Home Philadelphia Press Releases 2014 Luzerne County Woman Pleads Guilty to Tampering with Consumer Product

Luzerne County Woman Pleads Guilty to Tampering with Consumer Product

U.S. Attorney’s Office February 04, 2014
  • Middle District of Pennsylvania (717) 221-4482

The United States Attorney’s Office for the Middle District of Pennsylvania announced that a 35-year-old Wilkes-Barre resident pleaded guilty today in Wilkes-Barre before U.S. Magistrate Judge Karoline Mehalchick to a criminal information charging her with tampering with a consumer product that affected interstate commerce.

According to United States Attorney Peter J. Smith, the defendant, Yolanda Holman, of Wilkes-Barre, admitted that she knowingly and intentionally tainted a bottle of non-prescription children’s pain reliever with prescription pills and other medication and caused it to be taken to a retail store in Wilkes-Barre as a returned item on or about August 23, 2013.

U.S. Attorney Smith stated that suspected tainted containers related to this incident were recovered and were in the possession of law enforcement officers or otherwise destroyed. The tainted containers present no danger to the public.

The criminal information and a plea agreement were filed on December 19, 2013.

The investigation was conducted by agents of the Federal Bureau of Investigation-Scranton Resident Office. Prosecution is assigned to Assistant United States Attorney Michelle Olshefski.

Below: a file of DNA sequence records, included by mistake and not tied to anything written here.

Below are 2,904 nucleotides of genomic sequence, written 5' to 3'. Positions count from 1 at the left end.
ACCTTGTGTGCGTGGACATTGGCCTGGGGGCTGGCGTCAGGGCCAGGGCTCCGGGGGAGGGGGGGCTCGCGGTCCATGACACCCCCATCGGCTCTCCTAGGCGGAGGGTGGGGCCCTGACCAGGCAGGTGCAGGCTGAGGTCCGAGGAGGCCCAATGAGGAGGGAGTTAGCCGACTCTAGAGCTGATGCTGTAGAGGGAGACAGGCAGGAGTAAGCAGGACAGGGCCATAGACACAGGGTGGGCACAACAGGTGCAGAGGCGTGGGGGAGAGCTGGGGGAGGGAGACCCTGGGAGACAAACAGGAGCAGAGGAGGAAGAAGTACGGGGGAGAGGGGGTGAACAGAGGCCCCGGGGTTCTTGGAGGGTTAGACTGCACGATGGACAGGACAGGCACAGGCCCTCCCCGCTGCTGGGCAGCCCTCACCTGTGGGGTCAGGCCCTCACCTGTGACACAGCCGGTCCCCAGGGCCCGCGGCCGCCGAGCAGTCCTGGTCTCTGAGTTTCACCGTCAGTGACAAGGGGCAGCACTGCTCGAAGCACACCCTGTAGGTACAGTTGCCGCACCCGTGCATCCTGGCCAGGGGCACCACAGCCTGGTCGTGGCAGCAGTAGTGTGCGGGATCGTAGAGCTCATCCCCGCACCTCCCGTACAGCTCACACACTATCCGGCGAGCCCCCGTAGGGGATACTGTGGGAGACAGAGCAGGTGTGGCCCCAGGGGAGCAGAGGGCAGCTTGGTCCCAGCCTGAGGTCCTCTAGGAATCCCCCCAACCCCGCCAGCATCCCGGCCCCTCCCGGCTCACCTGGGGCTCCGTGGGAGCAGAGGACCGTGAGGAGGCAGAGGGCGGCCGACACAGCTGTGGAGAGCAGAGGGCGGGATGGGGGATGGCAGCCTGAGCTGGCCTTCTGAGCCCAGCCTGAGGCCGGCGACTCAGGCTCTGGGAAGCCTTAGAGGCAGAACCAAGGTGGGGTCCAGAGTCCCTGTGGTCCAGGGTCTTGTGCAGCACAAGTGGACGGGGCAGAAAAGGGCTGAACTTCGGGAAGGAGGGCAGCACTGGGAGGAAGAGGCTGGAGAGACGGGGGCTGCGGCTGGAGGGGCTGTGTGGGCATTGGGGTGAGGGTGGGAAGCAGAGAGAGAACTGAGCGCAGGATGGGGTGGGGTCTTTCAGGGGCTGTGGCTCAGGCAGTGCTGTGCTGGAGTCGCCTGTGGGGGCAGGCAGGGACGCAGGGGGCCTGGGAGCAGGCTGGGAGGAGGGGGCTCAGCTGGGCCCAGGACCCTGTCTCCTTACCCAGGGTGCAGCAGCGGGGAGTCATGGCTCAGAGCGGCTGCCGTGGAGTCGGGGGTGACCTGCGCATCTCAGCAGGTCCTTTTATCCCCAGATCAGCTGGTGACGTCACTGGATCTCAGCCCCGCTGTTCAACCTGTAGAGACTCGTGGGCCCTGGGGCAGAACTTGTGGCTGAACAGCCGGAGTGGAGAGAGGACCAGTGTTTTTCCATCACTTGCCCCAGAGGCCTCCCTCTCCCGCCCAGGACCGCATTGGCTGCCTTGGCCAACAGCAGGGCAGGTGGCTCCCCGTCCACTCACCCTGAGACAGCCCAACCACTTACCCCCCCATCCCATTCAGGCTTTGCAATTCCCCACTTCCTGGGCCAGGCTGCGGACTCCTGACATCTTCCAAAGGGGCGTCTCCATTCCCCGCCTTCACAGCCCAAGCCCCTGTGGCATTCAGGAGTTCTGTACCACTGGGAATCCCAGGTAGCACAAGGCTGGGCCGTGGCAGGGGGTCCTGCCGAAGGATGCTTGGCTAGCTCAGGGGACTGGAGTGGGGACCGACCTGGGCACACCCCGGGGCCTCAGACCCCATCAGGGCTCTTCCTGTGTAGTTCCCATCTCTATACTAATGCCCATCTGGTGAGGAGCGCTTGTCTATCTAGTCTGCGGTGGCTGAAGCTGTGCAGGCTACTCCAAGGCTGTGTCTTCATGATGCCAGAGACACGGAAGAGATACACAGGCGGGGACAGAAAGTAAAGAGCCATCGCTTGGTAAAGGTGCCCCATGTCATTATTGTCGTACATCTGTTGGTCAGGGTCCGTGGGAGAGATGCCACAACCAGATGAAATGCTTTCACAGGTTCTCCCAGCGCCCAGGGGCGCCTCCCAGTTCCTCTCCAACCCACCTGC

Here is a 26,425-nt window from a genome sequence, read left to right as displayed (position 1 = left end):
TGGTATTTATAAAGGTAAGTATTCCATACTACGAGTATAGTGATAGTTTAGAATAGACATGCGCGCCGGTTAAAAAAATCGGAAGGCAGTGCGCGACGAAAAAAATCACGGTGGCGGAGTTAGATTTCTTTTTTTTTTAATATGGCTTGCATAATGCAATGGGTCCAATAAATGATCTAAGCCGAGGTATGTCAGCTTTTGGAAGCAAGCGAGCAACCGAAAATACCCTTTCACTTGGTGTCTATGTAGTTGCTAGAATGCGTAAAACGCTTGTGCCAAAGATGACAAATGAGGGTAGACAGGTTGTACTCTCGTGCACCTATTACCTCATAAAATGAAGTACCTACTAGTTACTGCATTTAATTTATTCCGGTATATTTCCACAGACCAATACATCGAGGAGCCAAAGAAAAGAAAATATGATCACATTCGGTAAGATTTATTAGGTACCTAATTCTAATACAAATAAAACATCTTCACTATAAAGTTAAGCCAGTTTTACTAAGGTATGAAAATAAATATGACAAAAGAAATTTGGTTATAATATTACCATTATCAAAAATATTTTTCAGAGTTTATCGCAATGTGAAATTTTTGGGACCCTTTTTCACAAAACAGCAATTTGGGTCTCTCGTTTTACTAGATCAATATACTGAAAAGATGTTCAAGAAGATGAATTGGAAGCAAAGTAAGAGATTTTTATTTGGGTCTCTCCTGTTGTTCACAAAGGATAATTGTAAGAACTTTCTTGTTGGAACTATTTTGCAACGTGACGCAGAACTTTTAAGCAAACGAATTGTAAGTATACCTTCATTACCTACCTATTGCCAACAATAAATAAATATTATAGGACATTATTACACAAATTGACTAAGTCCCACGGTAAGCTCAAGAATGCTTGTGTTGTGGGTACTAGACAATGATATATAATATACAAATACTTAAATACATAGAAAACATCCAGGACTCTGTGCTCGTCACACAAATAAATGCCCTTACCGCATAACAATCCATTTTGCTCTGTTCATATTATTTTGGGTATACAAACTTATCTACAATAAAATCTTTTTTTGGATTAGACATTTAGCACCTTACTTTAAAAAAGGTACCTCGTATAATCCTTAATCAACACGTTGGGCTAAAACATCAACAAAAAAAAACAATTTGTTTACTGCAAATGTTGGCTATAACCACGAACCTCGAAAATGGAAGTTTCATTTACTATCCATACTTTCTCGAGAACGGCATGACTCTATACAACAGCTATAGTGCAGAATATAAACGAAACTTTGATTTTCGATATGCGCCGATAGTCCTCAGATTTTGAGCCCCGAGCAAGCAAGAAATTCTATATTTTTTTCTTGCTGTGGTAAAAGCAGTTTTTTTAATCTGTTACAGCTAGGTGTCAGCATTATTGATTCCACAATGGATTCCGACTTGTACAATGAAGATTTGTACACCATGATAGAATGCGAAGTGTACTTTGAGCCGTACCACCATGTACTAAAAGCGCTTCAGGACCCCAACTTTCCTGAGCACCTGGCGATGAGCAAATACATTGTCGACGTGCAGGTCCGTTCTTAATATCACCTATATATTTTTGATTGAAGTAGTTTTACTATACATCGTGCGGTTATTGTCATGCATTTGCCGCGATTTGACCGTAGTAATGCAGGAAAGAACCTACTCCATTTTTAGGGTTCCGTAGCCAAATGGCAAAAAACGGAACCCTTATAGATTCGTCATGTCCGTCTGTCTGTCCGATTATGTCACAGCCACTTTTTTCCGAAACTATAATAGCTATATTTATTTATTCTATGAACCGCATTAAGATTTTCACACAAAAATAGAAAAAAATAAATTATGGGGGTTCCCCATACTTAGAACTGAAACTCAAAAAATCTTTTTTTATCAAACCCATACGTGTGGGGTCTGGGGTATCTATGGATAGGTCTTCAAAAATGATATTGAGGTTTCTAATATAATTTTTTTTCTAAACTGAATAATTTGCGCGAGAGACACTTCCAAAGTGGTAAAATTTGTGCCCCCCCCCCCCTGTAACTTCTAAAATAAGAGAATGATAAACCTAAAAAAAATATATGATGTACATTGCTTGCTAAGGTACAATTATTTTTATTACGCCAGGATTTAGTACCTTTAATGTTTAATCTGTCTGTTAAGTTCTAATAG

A sentence following a finding of guilty is imposed by the Judge after consideration of the applicable federal sentencing statutes and the Federal Sentencing Guidelines.

In this case, the maximum penalty under the federal statute is 10 years’ imprisonment, a term of supervised release following imprisonment, and a fine. Under the Federal Sentencing Guidelines, the judge is also required to consider and weigh a number of factors, including the nature, circumstances, and seriousness of the offense; the history and characteristics of the defendant; and the need to punish the defendant, protect the public, and provide for the defendant’s educational, vocational, and medical needs. For these reasons, the statutory maximum penalty for the offense is not an accurate indicator of the potential sentence for a specific defendant.